October 30, 2013 | 4 minutes

How to Run a Meeting

how to run a meetingNearly four hours per work week are spent in meetings and nearly half of U.S workers say that meetings are the top time-waster in the office. Of course, you may not be able to stop having meetings completely in your organization, but if your colleagues view those four hours as time that’s better spent elsewhere, then there’s room for improvement. If you need to have a meeting, then here are a few tips to running an efficient and productive meeting, whether it’s in person or virtual.

Have a Goal (or Several Goals)

For any meeting, have at least one goal that needs to be accomplished before the meeting ends. You, and everyone else attending, needs to know why this meeting is happening and what you hope to get done. This way, those attending can figure out what needs to be done make this goal a reality. If you’re having a short-term planning meeting, as an example, then the goal would be to come up with those plans and a few action steps for those plans. Anything that doesn’t have to do with these plans and action steps doesn’t need to be discussed. Having a goal also helps attendees do any necessary prep work prior to the meeting. This way, time isn’t wasted in the meeting for people to come up with ideas, to scramble for paperwork and information, or for people to catch up with what they need to know in order to contribute to the conversation.

Prepare Beforehand to Address the Little Things

This one goes for in-person meetings as well as virtual and phone meetings, as these little things can suck up a lot of time. For example, if you’re renting a meeting space, it’s best to check the room prior to the meeting to ensure that the room temperature will be pleasant for everyone. It seems small, but the room temperature becomes a huge time suck if people are uncomfortable, and then someone needs to take the time to figure out how to change it and what temperature would be best for everyone. For virtual and phone meetings, these little things would include making sure the technology works, eliminating distractions, and gathering your refreshments before the meeting starts. A meeting isn’t going to be productive or efficient if people are uncomfortable or if there are interruptions that ruin the flow of getting work done.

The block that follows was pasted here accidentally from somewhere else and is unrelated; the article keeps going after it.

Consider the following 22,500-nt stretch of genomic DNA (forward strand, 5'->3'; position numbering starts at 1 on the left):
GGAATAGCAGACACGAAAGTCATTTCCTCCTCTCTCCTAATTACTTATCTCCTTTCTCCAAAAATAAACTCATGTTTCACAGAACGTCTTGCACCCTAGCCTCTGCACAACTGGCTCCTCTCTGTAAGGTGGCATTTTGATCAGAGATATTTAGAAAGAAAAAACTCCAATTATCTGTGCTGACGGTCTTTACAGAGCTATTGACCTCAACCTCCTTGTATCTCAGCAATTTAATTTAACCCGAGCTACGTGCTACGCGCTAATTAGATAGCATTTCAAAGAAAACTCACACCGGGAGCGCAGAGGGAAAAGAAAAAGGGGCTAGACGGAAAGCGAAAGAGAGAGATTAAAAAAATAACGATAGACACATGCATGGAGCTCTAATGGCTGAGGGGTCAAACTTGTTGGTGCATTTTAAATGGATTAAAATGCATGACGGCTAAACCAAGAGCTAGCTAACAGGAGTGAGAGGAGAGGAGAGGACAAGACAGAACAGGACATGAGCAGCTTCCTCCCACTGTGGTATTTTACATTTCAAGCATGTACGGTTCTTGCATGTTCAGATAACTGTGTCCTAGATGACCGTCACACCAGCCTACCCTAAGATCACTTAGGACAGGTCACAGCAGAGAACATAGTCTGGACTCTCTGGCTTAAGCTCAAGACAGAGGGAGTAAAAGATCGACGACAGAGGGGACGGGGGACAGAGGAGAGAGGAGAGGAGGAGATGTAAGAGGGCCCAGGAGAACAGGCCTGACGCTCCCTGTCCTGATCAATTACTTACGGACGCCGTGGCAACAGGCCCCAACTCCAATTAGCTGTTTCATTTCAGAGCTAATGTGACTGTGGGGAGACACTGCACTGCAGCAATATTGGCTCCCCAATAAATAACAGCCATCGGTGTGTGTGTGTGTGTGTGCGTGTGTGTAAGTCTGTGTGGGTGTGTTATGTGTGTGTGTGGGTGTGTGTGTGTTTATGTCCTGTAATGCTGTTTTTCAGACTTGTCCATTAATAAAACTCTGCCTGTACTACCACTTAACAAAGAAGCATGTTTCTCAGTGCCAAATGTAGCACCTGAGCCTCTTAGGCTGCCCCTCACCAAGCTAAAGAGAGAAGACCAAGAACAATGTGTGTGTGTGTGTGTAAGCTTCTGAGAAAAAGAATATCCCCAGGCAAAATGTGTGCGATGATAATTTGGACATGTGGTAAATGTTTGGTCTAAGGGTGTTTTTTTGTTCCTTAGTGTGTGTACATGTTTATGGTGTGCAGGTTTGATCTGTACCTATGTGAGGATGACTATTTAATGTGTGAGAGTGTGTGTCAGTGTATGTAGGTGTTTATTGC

Include Everyone to Get Things Back on Track

Remember that goal? It’s natural for conversation to go on a tangent, or for someone to take over the meeting with an issue that’s not on the agenda. Those things happen. To get things back on track, keep the goal in mind and include everyone at the meeting. Instead of stopping the tangent or the rant directly:

“This isn’t on the agenda. We need to get back on track.”

Use an approach that’s more inclusive, such as:

“I see that this issue is very important to you. If everyone here agrees, perhaps we can save it for the end of the meeting or make it our top priority at our next meeting.”

The second approach sends the message that you’ve heard the other person, or that you’ve acknowledge that those issues that aren’t on the agenda are important. With this approach, you won’t waste time on topics besides the goal, but time can be dedicated to those other issues if everyone agrees.

Running a meeting is a necessary skill for any leader in any business. From time to time, meetings need to happen. Ensuring that the time is spent wisely and isn’t viewed as a waste by those who are attending is where the skill and tact come in.

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